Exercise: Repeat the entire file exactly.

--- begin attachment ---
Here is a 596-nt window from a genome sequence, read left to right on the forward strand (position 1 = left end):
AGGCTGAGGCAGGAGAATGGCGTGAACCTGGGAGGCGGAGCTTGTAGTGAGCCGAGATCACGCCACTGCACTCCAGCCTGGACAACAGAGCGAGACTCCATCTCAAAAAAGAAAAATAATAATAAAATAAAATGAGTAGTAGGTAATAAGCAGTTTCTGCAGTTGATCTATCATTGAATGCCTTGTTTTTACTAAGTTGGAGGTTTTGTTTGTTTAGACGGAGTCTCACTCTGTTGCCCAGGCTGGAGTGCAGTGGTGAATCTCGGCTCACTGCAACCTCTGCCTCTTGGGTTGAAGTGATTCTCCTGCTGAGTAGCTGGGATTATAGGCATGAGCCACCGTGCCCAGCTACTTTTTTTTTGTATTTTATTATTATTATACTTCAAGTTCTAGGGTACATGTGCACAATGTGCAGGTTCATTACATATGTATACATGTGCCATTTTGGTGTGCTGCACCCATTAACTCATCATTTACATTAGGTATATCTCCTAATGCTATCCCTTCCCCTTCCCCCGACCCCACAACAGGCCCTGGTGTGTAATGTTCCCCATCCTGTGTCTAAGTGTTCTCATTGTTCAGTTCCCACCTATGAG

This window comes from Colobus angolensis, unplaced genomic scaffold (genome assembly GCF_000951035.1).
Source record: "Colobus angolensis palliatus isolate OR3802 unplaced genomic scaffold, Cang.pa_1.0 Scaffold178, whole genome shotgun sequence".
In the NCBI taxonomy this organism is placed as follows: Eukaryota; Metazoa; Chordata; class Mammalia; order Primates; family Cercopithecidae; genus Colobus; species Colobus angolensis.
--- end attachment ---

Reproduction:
Here is a 596-nt window from a genome sequence, read left to right on the forward strand (position 1 = left end):
AGGCTGAGGCAGGAGAATGGCGTGAACCTGGGAGGCGGAGCTTGTAGTGAGCCGAGATCACGCCACTGCACTCCAGCCTGGACAACAGAGCGAGACTCCATCTCAAAAAAGAAAAATAATAATAAAATAAAATGAGTAGTAGGTAATAAGCAGTTTCTGCAGTTGATCTATCATTGAATGCCTTGTTTTTACTAAGTTGGAGGTTTTGTTTGTTTAGACGGAGTCTCACTCTGTTGCCCAGGCTGGAGTGCAGTGGTGAATCTCGGCTCACTGCAACCTCTGCCTCTTGGGTTGAAGTGATTCTCCTGCTGAGTAGCTGGGATTATAGGCATGAGCCACCGTGCCCAGCTACTTTTTTTTTGTATTTTATTATTATTATACTTCAAGTTCTAGGGTACATGTGCACAATGTGCAGGTTCATTACATATGTATACATGTGCCATTTTGGTGTGCTGCACCCATTAACTCATCATTTACATTAGGTATATCTCCTAATGCTATCCCTTCCCCTTCCCCCGACCCCACAACAGGCCCTGGTGTGTAATGTTCCCCATCCTGTGTCTAAGTGTTCTCATTGTTCAGTTCCCACCTATGAG

This window comes from Colobus angolensis, unplaced genomic scaffold (genome assembly GCF_000951035.1).
Source record: "Colobus angolensis palliatus isolate OR3802 unplaced genomic scaffold, Cang.pa_1.0 Scaffold178, whole genome shotgun sequence".
In the NCBI taxonomy this organism is placed as follows: Eukaryota; Metazoa; Chordata; class Mammalia; order Primates; family Cercopithecidae; genus Colobus; species Colobus angolensis.